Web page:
Lanes drainage data will help people get on their bikes
Drainage teams from Lanes Group plc are carrying out a major programme of sewer cleaning and surveying in support of a £21million plan to reduce congestion and air pollution in Cardiff.
The drainage works are needed to prepare for the introduction of the city’s first dedicated cycleways and other road and public transport improvements designed to clean up the Welsh capital’s air.
The computer-generated image above shows what one of the proposed cycleways, in Lloyd George Avenue, will look like.
The Lanes teams are gathering a wide range of survey data for Cardiff City Council to make sure drain and sewer modifications comply with new sustainable drainage regulations introduced by the Welsh Government.
Under the regulations, all new buildings and structures must have sustainable drainage systems (SuDs). They reduce the risk of rainwater overwhelming the sewer system, causing flooding and increasing wastewater treatment costs.
The sewer cleansing and surveying work is being carried out during night shifts across designated sectors covering the route of the cycleway across the centre of the city.
Lanes Cardiff Area Development Manager Kyle Burgess said: “We’re very pleased to be supporting such an innovative and significant project that will be so positive for the city, its residents and visitors.
“This is one of the most comprehensive drainage survey programmes we’ve ever carried out. It incorporates pipe systems for pedestrian areas, car parks, alleyways, underpasses and bridges, as well as main roads.
“The advanced technology we can deploy is helping capture and save the survey data in the optimum way so the city council’s engineers can quickly and easily use it carry out their SuDs planning.”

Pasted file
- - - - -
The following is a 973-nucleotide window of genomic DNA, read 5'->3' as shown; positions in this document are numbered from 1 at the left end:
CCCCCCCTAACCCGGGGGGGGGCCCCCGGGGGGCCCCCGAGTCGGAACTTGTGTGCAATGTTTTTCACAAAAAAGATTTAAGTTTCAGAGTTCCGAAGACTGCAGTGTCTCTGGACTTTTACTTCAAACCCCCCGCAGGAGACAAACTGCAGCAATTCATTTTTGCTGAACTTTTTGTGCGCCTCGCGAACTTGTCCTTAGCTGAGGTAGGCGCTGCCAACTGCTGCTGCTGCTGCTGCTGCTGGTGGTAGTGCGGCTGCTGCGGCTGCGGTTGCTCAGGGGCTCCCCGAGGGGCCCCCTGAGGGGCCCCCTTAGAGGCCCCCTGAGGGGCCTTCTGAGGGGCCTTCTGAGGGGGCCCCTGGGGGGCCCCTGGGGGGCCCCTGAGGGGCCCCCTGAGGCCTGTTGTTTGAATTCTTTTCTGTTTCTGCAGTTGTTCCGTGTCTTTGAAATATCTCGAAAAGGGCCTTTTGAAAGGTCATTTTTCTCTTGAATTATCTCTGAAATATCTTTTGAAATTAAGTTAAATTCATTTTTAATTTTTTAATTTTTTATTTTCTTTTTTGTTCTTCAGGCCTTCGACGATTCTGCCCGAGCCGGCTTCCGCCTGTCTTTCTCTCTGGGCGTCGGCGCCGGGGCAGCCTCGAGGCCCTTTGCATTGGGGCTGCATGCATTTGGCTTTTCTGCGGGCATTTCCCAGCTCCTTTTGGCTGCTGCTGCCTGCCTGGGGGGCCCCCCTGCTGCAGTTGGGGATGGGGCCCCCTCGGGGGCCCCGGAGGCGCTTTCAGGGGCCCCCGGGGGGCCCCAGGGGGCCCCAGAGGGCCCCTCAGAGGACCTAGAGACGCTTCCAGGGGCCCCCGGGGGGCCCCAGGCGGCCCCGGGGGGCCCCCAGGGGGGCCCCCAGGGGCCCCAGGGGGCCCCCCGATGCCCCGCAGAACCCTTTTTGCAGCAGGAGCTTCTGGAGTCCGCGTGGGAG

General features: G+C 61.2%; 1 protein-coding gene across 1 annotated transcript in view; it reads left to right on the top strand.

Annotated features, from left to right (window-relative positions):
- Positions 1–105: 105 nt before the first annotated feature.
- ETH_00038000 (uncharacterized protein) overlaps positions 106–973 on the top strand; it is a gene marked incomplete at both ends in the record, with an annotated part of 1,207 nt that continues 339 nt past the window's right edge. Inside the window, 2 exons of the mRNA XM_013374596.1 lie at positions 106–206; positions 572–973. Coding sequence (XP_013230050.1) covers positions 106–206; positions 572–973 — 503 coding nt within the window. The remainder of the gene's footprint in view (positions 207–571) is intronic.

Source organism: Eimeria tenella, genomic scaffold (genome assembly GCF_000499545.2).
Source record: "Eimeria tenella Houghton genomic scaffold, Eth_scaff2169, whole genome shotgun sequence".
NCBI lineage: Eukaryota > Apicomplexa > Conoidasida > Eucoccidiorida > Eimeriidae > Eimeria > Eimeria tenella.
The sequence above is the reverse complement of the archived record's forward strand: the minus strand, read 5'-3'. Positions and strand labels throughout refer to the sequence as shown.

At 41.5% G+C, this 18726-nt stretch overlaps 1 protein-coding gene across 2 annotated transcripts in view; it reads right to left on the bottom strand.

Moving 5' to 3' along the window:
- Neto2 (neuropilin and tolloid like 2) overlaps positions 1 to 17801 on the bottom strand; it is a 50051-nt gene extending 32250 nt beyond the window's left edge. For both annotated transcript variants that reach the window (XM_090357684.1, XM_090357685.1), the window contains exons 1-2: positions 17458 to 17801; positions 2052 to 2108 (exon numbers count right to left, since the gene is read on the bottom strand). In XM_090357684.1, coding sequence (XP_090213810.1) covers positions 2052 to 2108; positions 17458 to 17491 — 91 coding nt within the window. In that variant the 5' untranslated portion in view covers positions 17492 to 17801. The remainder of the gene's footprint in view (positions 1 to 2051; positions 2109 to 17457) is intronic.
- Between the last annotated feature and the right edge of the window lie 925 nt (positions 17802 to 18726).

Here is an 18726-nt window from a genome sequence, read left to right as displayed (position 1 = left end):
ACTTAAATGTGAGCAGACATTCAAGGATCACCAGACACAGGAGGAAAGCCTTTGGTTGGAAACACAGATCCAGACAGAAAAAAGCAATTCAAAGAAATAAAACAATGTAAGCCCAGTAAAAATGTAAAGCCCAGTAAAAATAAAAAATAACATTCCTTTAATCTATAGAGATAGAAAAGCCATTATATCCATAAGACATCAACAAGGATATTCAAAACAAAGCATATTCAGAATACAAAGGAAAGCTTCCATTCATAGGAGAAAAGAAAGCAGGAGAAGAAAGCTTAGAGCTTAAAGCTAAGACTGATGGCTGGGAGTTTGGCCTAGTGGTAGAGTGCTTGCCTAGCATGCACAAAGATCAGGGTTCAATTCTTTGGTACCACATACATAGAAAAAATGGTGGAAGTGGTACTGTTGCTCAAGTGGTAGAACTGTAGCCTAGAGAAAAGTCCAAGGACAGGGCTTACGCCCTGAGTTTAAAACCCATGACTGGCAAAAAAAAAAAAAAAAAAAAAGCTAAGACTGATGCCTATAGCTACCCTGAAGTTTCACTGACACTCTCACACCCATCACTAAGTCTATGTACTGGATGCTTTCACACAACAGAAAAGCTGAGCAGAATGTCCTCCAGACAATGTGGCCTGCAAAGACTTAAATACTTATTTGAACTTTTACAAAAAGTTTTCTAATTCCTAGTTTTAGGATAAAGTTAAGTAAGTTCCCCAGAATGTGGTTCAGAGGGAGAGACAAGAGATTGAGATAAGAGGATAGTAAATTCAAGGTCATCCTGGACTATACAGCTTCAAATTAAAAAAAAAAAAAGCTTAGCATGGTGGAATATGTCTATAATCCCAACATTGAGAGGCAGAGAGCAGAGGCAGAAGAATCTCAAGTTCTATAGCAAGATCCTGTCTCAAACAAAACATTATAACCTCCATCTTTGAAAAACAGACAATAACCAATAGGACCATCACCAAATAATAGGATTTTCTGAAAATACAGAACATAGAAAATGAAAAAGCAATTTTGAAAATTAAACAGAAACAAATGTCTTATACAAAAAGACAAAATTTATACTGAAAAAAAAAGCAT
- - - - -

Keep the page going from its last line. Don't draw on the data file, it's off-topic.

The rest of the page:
Data captured includes GPS locations for all points of interest in the drainage systems. The Lanes teams are also using the latest drainage survey software, called WinCan VX, to log data on the design, dimensions and condition of every manhole.
The new SuDs regulations for all new developments, came into force in January 2019. Around 163,000 properties in Wales are at risk of surface water flooding. The Welsh Government says using SuDs will reduce flood damage by up to 30 per cent.
The segregated cycleways in Cardiff city centre will form part of a wider initiative called the Cardiff Bay Cycle Way. The council is also working with the Welsh Government to introduce electric buses to reduce diesel pollution, which is known to be particularly bad for health.
The city council says the new cycle way will help Cardiff comply with UK-wide clean air regulations, improve road safety, reduce reliance on car travel, encourage healthy living and create a more pleasant urban environment.